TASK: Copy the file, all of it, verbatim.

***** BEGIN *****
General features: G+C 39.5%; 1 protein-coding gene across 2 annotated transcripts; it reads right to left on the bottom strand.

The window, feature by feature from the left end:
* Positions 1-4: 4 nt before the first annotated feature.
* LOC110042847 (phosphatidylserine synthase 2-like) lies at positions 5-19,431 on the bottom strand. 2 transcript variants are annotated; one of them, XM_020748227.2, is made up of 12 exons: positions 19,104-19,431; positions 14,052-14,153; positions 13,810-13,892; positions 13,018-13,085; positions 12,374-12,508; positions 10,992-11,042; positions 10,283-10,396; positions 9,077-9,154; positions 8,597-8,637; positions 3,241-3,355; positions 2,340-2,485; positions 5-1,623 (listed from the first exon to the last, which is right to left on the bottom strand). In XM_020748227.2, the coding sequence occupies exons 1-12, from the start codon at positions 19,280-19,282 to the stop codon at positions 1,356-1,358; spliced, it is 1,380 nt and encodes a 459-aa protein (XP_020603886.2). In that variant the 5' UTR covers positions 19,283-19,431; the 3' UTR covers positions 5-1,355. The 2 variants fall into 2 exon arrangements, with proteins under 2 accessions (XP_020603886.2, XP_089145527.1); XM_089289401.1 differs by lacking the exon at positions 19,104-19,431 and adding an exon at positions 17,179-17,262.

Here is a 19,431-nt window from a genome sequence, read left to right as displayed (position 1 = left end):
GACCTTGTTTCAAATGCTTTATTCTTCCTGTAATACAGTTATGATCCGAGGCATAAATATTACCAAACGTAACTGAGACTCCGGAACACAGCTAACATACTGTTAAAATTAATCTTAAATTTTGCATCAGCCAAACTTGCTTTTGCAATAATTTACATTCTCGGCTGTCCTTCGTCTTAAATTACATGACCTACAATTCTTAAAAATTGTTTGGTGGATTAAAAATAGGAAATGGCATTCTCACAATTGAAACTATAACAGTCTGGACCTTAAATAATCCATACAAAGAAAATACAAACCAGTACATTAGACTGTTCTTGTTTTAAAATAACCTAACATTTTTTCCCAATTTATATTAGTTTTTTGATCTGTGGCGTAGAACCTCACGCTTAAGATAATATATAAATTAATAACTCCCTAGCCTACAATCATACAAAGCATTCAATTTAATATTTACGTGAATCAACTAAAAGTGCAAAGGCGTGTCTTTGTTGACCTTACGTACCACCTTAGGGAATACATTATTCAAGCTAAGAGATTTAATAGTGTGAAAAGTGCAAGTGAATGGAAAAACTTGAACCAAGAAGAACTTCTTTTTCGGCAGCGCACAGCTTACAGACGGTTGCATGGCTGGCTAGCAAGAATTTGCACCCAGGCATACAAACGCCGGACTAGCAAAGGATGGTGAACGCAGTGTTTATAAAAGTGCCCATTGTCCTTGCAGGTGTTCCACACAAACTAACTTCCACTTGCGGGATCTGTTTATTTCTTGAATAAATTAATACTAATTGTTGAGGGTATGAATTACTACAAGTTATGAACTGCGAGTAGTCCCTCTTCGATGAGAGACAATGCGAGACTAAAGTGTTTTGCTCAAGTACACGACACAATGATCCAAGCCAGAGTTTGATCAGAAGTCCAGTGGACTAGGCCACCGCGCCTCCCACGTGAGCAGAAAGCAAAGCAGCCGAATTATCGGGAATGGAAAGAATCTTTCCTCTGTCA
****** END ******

General features: G+C 39.5%; 1 protein-coding gene across 2 annotated transcripts; it reads right to left on the bottom strand.

The window, feature by feature from the left end:
* Positions 1-4: 4 nt before the first annotated feature.
* LOC110042847 (phosphatidylserine synthase 2-like) lies at positions 5-19,431 on the bottom strand. 2 transcript variants are annotated; one of them, XM_020748227.2, is made up of 12 exons: positions 19,104-19,431; positions 14,052-14,153; positions 13,810-13,892; positions 13,018-13,085; positions 12,374-12,508; positions 10,992-11,042; positions 10,283-10,396; positions 9,077-9,154; positions 8,597-8,637; positions 3,241-3,355; positions 2,340-2,485; positions 5-1,623 (listed from the first exon to the last, which is right to left on the bottom strand). In XM_020748227.2, the coding sequence occupies exons 1-12, from the start codon at positions 19,280-19,282 to the stop codon at positions 1,356-1,358; spliced, it is 1,380 nt and encodes a 459-aa protein (XP_020603886.2). In that variant the 5' UTR covers positions 19,283-19,431; the 3' UTR covers positions 5-1,355. The 2 variants fall into 2 exon arrangements, with proteins under 2 accessions (XP_020603886.2, XP_089145527.1); XM_089289401.1 differs by lacking the exon at positions 19,104-19,431 and adding an exon at positions 17,179-17,262.

Here is a 19,431-nt window from a genome sequence, read left to right as displayed (position 1 = left end):
GACCTTGTTTCAAATGCTTTATTCTTCCTGTAATACAGTTATGATCCGAGGCATAAATATTACCAAACGTAACTGAGACTCCGGAACACAGCTAACATACTGTTAAAATTAATCTTAAATTTTGCATCAGCCAAACTTGCTTTTGCAATAATTTACATTCTCGGCTGTCCTTCGTCTTAAATTACATGACCTACAATTCTTAAAAATTGTTTGGTGGATTAAAAATAGGAAATGGCATTCTCACAATTGAAACTATAACAGTCTGGACCTTAAATAATCCATACAAAGAAAATACAAACCAGTACATTAGACTGTTCTTGTTTTAAAATAACCTAACATTTTTTCCCAATTTATATTAGTTTTTTGATCTGTGGCGTAGAACCTCACGCTTAAGATAATATATAAATTAATAACTCCCTAGCCTACAATCATACAAAGCATTCAATTTAATATTTACGTGAATCAACTAAAAGTGCAAAGGCGTGTCTTTGTTGACCTTACGTACCACCTTAGGGAATACATTATTCAAGCTAAGAGATTTAATAGTGTGAAAAGTGCAAGTGAATGGAAAAACTTGAACCAAGAAGAACTTCTTTTTCGGCAGCGCACAGCTTACAGACGGTTGCATGGCTGGCTAGCAAGAATTTGCACCCAGGCATACAAACGCCGGACTAGCAAAGGATGGTGAACGCAGTGTTTATAAAAGTGCCCATTGTCCTTGCAGGTGTTCCACACAAACTAACTTCCACTTGCGGGATCTGTTTATTTCTTGAATAAATTAATACTAATTGTTGAGGGTATGAATTACTACAAGTTATGAACTGCGAGTAGTCCCTCTTCGATGAGAGACAATGCGAGACTAAAGTGTTTTGCTCAAGTACACGACACAATGATCCAAGCCAGAGTTTGATCAGAAGTCCAGTGGACTAGGCCACCGCGCCTCCCACGTGAGCAGAAAGCAAAGCAGCCGAATTATCGGGAATGGAAAGAATCTTTCCTCTGTCA